Do skilled decorators use masking tape?


For DIYers, use masking tapes can be a frustrating experience. It can be tricky to make sure it’s applied straight, and it can tear a lot easier than most would like to admit. But, there’s something hugely satisfying about peeling it off after the job is done and seeing crisp lines that wouldn’t look out of place on a hospital bed.

masking tape

Photo: masking tape

masking tape

Masking tape is a lightweight paper tape. It is pressure sensitive, making it easy to tear the roll as needed and easily lift it from surfaces. It is available in different adhesive strengths and widths to tackle a variety of tasks. Some masking tapes are rated on how long they can adhere to a surface before leaving a residue. If you don’t follow these guidelines, you may leave glue on the surface, which will be difficult to remove.

A low tack tape is the lowest tack, it’s the perfect solution for a sticky situation. For example, if you’re painting geometric shapes and you’ve recently painted the wall, low-tack tape will ensure you don’t lift your new paint. Blue masking tape is a low tack masking tape that is most commonly used in the paint industry. It is blue in color so you can easily locate it to remove after painting. Most low-tack masking tapes come in bright colors, and all of these are meant to paint delicate surfaces and make identification easier when the job is done.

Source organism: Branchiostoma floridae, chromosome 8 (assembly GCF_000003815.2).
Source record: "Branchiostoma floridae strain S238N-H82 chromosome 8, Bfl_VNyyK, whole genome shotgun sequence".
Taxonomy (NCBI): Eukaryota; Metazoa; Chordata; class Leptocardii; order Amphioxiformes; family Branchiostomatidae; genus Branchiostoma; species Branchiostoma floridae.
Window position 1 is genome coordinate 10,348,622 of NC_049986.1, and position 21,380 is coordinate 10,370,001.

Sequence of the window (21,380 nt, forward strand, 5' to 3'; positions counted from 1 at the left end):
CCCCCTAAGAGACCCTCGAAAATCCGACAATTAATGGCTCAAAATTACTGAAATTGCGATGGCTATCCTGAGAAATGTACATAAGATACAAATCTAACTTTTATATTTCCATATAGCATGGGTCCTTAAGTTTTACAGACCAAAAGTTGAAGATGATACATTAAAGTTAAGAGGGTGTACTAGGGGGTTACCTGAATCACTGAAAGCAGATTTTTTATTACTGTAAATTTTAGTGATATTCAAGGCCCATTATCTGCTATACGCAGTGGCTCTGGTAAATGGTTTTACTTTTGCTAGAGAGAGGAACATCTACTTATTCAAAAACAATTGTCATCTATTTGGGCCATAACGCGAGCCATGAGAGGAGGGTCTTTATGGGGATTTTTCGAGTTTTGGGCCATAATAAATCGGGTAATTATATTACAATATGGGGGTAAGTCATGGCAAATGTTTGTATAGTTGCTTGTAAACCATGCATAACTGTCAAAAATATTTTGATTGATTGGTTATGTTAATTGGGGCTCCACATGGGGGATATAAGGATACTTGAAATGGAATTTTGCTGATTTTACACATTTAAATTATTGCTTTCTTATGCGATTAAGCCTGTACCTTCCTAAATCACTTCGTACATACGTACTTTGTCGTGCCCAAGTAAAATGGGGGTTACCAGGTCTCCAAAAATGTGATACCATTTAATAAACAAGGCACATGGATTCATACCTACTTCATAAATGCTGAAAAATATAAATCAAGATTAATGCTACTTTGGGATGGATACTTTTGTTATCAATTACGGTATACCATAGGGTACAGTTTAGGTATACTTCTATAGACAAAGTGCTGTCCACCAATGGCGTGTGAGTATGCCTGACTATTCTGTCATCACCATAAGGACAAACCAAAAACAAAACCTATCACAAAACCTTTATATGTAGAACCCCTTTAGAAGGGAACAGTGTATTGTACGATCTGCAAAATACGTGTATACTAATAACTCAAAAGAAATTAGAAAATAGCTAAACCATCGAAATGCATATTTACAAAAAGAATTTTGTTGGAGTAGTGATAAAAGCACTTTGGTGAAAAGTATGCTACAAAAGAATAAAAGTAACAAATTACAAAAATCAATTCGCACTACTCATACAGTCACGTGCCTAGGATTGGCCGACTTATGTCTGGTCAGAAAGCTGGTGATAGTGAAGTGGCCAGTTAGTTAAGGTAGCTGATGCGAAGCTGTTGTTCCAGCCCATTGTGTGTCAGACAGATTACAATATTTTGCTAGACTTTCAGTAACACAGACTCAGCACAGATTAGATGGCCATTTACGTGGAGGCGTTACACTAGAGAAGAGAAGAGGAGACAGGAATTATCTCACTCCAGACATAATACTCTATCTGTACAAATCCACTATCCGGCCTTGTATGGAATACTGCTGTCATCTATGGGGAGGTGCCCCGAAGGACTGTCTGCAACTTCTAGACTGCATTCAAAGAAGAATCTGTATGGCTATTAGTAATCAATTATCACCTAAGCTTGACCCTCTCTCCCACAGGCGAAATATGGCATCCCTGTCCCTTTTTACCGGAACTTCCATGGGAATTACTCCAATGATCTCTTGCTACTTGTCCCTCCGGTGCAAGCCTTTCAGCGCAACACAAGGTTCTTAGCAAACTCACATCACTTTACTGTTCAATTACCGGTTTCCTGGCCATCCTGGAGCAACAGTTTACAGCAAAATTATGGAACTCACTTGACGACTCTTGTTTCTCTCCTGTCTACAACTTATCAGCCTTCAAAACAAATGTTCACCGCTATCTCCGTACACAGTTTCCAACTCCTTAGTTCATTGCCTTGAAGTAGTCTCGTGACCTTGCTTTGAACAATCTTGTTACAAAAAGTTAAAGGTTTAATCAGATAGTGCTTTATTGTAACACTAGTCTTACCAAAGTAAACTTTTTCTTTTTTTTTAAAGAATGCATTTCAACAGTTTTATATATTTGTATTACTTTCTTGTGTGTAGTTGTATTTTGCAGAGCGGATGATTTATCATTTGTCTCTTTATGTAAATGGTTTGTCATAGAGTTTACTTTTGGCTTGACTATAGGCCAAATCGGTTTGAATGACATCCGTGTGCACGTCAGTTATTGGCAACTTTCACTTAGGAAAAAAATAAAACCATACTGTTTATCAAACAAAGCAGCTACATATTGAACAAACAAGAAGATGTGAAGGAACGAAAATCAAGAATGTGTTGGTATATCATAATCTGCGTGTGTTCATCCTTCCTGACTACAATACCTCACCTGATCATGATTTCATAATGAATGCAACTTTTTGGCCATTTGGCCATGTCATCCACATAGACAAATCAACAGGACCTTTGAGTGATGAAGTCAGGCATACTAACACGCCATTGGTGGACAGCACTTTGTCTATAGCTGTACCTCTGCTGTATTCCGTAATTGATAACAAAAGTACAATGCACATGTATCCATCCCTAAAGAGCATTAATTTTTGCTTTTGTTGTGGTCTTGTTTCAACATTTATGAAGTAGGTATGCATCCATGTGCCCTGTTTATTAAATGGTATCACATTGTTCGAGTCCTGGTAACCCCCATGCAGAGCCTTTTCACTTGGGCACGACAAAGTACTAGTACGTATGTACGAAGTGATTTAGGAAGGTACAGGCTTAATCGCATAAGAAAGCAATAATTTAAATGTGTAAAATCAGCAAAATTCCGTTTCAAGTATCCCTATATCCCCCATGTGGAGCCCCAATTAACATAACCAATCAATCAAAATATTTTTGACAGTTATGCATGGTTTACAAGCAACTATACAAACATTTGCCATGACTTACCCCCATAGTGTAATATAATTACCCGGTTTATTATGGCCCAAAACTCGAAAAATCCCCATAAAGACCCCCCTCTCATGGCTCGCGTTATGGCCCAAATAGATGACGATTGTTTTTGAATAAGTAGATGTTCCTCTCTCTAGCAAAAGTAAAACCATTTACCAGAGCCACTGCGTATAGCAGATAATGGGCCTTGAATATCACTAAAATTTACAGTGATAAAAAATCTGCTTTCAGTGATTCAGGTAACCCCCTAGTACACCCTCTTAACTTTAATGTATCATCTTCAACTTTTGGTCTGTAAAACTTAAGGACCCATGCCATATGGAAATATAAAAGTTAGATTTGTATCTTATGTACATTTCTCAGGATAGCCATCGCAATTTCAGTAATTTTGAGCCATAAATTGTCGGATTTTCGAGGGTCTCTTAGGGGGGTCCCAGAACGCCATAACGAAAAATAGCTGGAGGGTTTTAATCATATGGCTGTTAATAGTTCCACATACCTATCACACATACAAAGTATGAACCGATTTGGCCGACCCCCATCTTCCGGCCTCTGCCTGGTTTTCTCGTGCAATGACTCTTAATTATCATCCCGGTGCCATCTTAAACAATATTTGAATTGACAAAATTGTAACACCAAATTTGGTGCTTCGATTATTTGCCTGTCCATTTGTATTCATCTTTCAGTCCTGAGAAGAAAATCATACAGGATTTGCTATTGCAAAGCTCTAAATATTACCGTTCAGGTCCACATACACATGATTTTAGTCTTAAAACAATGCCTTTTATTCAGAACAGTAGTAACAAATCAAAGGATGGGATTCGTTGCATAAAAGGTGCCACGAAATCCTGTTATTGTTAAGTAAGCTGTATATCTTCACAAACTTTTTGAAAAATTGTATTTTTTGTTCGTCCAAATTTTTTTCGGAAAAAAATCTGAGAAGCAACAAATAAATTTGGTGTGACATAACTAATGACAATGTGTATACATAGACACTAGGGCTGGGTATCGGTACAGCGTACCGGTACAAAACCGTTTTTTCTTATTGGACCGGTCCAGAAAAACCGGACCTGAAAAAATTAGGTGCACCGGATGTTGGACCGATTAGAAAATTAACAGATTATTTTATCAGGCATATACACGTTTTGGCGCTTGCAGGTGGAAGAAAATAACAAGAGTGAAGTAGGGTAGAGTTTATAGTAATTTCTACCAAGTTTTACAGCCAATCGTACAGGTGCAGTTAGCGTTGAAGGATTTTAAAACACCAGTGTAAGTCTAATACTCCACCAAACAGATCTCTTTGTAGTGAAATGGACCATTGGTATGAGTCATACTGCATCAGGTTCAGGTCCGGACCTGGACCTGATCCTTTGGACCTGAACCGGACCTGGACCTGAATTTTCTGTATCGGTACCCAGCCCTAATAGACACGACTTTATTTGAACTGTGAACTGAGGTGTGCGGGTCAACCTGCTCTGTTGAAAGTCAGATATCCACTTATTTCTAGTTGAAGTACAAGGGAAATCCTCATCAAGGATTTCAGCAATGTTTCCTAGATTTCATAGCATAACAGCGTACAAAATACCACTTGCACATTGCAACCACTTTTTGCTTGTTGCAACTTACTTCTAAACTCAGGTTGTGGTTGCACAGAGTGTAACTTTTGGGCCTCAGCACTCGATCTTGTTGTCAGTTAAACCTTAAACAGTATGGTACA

Do professional decorators use masking tape?

Absolutely. Although not all decorators choose to use masking tape, it is still a common weapon in the decorator’s arsenal. It ensures a clean finish and protects the customer’s property.

Masking tape should be used to mask areas that should not be painted. It can be used to hide baseboards, cornices, windows, ceilings, light switches and outlets. It can also be used to fix your dust covers to the floor or to furniture. If you use it to attach dust sheets to furniture, make sure it is low sticky to avoid leaving residue.

Professional decorators select their masking tapes based on a few key factors: width, adhesive, and surface. Masking tape comes in a variety of widths to handle an assortment of tasks, from painting patterns to spraying cars. You can also purchase masking tape depending on the surface you are working on – textured tape will help prevent the spread. Low tack is usually the most suitable solution for interior decorators, but high tack masking tape is available.

Use an applicator

Professional decorators use a tape applicator to easily mask larger areas. It could be quite easy to hide the baseboards. However, a masking tape applicator will make masking large areas easier, as it not only applies the tape, it can also apply masking paper at the same time. If you plan to use a spray gun, you should opt for a tape applicator.

Be sure to read the packaging to ensure you remove the masking tape in the correct time frame. If you remove it too soon, it can splatter paint onto your fresh paint. And if you remove it too late, it can leave a tough-to-remove residue.

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